PARIS — EchoStar Corp. on Feb. 20 said its Hughes consumer satellite broadband service provider reported a slowdown in net subscriber additions in the three months ending Dec. 31 as it reaches the saturation point on several of its satellite beams.
The company remains focused on coaxing growth from what it calls “the infield,” or those areas of the United States with relatively low broadband penetration, whose satellite beams have plenty of room to handle new subscribers.
Hughes said its North American consumer satellite broadband subscriber count was 977,000 as of Dec. 31, up 1.8 percent from Sept. 30 and an increase of 14 percent from a year ago.
Despite the slowing subscriber adds, Hughes said it increased the average monthly revenue per subscriber again, as it had throughout 2014.
Pradman P. Kaul, president of the Hughes division, said the rate of growth of subscribers in 2015 would again be constrained while the company waits for the Jupiter 2/EchoStar 19 satellite scheduled for launch in 2016 to provide more capacity in regions of highest demand.
Subscriber turnover, referred to as churn, in the three months ending Dec. 31 was about 2.7 percent per month.
But most of those leaving the service were legacy customers of Hughes’ slower-speed broadband service, often served by Ku-band capacity that Hughes leases from other satellite fleet operators. Hughes’ strategy has been to let these customers roll off the service and as they do, Hughes cancels its bandwidth-lease contracts with third-party fleet operators and loads new subscribers onto its own spacecraft.
Subscribers to Hughes’ HughesNet Gen4 high-speed service accounted for most of the new subscribers, whereas most of those leaving were those using the older, lower-performance service.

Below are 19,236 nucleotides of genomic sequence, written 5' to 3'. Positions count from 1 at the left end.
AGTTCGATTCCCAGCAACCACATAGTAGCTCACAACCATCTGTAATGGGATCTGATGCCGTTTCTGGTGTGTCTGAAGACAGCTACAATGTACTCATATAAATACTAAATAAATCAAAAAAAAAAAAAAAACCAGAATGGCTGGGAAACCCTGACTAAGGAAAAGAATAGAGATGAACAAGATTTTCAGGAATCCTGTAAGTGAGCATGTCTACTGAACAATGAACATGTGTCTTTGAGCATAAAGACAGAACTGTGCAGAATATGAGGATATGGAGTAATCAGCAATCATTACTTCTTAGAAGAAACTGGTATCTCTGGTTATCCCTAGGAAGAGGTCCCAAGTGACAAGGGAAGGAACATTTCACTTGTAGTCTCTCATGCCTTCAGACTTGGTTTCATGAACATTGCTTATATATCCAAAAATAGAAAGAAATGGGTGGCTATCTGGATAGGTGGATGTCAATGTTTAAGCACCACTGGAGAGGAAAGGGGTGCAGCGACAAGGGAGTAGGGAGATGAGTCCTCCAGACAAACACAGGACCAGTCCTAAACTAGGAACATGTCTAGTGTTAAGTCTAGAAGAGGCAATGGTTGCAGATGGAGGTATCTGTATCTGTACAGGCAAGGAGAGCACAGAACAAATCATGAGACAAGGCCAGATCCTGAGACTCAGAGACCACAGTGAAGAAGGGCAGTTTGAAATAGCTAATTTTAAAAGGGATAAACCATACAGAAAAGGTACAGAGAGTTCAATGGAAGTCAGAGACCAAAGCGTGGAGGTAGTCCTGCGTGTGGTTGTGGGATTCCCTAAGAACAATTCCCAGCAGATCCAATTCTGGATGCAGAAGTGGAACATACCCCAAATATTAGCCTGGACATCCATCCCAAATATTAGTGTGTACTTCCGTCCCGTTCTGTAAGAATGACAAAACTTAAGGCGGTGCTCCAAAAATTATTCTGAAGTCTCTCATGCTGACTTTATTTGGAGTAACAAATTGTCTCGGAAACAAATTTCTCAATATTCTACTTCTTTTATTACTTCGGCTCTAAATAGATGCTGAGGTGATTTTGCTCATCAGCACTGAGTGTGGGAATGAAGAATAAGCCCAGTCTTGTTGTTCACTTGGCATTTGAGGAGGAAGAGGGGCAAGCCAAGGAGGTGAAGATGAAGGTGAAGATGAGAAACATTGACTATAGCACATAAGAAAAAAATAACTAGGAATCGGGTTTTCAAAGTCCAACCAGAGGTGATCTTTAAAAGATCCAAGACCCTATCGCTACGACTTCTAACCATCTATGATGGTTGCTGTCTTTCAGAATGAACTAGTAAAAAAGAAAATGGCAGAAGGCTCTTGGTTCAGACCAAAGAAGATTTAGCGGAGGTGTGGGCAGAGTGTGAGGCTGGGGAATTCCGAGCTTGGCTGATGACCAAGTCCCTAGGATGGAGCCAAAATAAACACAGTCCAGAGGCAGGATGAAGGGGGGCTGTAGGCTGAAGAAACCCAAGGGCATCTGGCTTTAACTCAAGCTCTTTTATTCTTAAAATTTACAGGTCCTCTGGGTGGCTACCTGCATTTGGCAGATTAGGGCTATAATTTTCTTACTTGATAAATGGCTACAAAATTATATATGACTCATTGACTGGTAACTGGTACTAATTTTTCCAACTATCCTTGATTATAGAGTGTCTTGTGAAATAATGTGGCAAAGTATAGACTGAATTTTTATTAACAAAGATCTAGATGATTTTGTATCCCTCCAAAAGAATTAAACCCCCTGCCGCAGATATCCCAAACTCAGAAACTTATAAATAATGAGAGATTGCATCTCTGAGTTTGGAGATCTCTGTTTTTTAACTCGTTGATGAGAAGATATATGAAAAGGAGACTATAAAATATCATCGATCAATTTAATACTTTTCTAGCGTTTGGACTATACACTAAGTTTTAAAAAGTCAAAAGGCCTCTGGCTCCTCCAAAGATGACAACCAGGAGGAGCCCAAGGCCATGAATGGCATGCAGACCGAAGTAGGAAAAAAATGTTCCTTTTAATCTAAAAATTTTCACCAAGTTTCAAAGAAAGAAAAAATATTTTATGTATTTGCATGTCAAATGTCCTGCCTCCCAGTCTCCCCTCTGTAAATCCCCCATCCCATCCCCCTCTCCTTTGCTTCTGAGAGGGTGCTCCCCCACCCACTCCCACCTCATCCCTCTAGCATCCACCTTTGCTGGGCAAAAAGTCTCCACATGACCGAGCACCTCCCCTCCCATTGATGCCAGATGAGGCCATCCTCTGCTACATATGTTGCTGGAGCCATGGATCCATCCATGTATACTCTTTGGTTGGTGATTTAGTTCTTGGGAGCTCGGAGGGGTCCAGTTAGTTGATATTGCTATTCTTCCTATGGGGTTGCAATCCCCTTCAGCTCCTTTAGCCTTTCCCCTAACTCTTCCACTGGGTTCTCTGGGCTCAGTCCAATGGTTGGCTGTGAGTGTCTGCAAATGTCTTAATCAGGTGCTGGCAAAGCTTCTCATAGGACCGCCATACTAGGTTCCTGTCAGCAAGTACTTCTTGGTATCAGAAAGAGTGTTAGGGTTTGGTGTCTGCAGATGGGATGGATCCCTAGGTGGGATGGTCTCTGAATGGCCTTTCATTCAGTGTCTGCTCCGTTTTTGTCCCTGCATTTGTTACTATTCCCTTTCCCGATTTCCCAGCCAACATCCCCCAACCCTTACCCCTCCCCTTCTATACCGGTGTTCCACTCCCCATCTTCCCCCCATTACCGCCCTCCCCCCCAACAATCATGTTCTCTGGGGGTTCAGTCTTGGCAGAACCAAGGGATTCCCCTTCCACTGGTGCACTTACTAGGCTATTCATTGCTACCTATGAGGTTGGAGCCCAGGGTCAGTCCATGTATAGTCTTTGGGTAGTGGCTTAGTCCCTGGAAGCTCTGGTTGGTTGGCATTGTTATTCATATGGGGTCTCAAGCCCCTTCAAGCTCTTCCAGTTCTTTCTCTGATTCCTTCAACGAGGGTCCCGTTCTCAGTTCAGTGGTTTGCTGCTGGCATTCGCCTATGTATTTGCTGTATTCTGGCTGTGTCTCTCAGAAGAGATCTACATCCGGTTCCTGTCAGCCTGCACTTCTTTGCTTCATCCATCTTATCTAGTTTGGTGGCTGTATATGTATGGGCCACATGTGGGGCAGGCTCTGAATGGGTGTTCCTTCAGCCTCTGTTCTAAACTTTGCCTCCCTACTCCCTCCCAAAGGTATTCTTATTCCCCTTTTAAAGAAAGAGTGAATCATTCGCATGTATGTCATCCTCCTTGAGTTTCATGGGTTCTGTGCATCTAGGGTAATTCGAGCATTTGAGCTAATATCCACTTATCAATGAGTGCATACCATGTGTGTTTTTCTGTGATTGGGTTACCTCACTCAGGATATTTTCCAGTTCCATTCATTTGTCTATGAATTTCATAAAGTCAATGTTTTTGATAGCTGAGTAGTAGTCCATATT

Jupiter 2/EchoStar 19 is, like its predecessor, a bent-pipe satellite whose beams are fixed, meaning satellite capacity cannot be moved around after launch to accommodate high-growth areas.
Kaul said that subscribers leaving Hughes were not moving to rival ViaSat Inc.’s Exede service. They are mostly those in neighborhoods where fiber or cable service has arrived.
Kaul said Hughes’ call center personnel have been trained to dissuade prospective customers from cable- or fiber-served homes from adopting the satellite service to avoid future disappointment with data volume caps.
Hughes has been attempting for several years to export its North American consumer broadband model. In 2014 it leased the entire Ka-band capacity on Paris-based Eutelsat’s 65 West A satellite, to be launched over Brazil in 2016, for 15 years.
The Ka-band capacity — 16 beams and 25 gigabits per second of total throughput — is enough to accommodate 300,000 Brazilian subscribers, Kaul said, a goal he said should be reached within two or three years of the service’s start. “Eutelsat 65 West will be our springboard into Brazil,” Kaul said.
Michael T. Dugan, chief executive of Englewood, Colorado-based EchoStar, said the company continues to have surprising difficulty in finding a partner to begin a satellite television service in Brazil but that the effort would continue.
EchoStar is moving into the European satellite services market with the launch, in early 2016, of the TerreStar-2/EchoStar 21 S-band satellite for satellite-terrestrial mobile communications.
In a Feb. 20 filing with the U.S. Securities and Exchange Commission, EchoStar said that in December it purchased, for $55 million in cash, the rights to TerreStar-2 held by EchoStar’s sister company, Dish Network.
EchoStar has not fully disclosed its business strategy for TerreStar-2, which will be operated by Solaris Mobile of Dublin, which has an existing satellite in orbit that has not generated much business.
EchoStar and Inmarsat of London will both deploy S-band satellites in 2016 under licenses issued by the European Commission. How much direct competition they will be for each other is not clear.
As did Inmarsat and Solaris Mobile before the EchoStar purchase, Dugan said EchoStar faces the “daunting task” of securing regulatory approval from every nation in Europe where it intends to operate — which means all 28 nations of the European Union. “We’re in the early stages of meeting with all the countries,” Dugan said.
The Solaris business model seeks to use the license for S-band satellite spectrum to deploy a complementary network of ground terminals to permit the mobile service to be usable even in areas beyond the satellite’s reach. How many ground terminals the EchoStar/Solaris service will need, and who will pay for them, has not been made clear.